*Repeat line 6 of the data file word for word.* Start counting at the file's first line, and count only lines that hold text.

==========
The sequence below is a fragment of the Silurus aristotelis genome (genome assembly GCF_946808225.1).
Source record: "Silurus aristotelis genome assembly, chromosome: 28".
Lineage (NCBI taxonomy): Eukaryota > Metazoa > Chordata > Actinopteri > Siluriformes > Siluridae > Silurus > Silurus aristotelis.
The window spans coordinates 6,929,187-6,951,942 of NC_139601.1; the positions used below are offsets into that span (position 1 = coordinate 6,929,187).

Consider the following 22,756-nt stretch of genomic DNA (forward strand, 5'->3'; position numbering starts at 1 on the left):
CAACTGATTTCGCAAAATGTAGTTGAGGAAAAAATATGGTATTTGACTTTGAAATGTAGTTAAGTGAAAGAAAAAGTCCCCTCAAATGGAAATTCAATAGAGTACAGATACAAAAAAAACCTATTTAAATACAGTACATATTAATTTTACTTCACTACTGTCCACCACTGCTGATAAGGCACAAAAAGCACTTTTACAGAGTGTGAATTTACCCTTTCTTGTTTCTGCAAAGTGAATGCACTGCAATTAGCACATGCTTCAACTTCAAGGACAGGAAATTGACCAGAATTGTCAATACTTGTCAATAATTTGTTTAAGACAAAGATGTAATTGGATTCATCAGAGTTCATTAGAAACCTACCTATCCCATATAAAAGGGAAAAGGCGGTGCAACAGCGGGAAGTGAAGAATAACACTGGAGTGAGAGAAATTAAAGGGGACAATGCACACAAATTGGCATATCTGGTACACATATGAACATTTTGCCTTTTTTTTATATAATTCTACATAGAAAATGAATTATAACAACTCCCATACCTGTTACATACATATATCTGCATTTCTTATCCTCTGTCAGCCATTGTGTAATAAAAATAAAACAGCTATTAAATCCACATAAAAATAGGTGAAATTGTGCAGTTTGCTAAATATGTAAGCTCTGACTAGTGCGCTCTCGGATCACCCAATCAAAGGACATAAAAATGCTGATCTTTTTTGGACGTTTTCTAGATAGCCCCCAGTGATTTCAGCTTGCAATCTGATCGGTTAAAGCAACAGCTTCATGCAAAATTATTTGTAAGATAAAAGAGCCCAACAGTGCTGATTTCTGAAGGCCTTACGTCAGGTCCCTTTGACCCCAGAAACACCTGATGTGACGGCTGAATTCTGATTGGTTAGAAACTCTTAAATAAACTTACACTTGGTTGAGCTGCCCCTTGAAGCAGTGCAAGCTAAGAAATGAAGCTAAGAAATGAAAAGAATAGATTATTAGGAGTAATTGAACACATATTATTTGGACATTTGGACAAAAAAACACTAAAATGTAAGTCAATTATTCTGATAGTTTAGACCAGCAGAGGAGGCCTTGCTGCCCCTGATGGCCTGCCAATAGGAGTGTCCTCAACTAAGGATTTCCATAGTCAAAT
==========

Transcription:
CAACTGATTTCGCAAAATGTAGTTGAGGAAAAAATATGGTATTTGACTTTGAAATGTAGTTAAGTGAAAGAAAAAGTCCCCTCAAATGGAAATTCAATAGAGTACAGATACAAAAAAAACCTATTTAAATACAGTACATATTAATTTTACTTCACTACTGTCCACCACTGCTGATAAGGCACAAAAAGCACTTTTACAGAGTGTGAATTTACCCTTTCTTGTTTCTGCAAAGTGAATGCACTGCAATTAGCACATGCTTCAACTTCAAGGACAGGAAATTGACCAGAATTGTCAATACTTGTCAATAATTTGTTTAAGACAAAGATGTAATTGGATTCATCAGAGTTCATTAGAAACCTACCTATCCCATATAAAAGGGAAAAGGCGGTGCAACAGCGGGAAGTGAAGAATAACACTGGAGTGAGAGAAATTAAAGGGGACAATGCACACAAATTGGCATATCTGGTACACATATGAACATTTTGCCTTTTTTTTATATAATTCTACATAGAAAATGAATTATAACAACTCCCATACCTGTTACATACATATATCTGCATTTCTTATCCTCTGTCAGCCATTGTGTAATAAAAATAAAACAGCTATTAAATCCACATAAAAATAGGTGAAATTGTGCAGTTTGCTAAATATGTAAGCTCTGACTAGTGCGCTCTCGGATCACCCAATCAAAGGACATAAAAATGCTGATCTTTTTTGGACGTTTTCTAGATAGCCCCCAGTGATTTCAGCTTGCAATCTGATCGGTTAAAGCAACAGCTTCATGCAAAATTATTTGTAAGATAAAAGAGCCCAACAGTGCTGATTTCTGAAGGCCTTACGTCAGGTCCCTTTGACCCCAGAAACACCTGATGTGACGGCTGAATTCTGATTGGTTAGAAACTCTTAAATAAACTTACACTTGGTTGAGCTGCCCCTTGAAGCAGTGCAAGCTAAGAAATGAAGCTAAGAAATGAAAAGAATAGATTATTAGGAGTAATTGAACACATATTATTTGGACATTTGGACAAAAAAACACTAAAATGTAAGTCAATTATTCTGATAGTTTAGACCAGCAGAGGAGGCCTTGCTGCCCCTGATGGCCTGCCAATAGGAGTGTCCTCAACTAAGGATTTCCATAGTCAAAT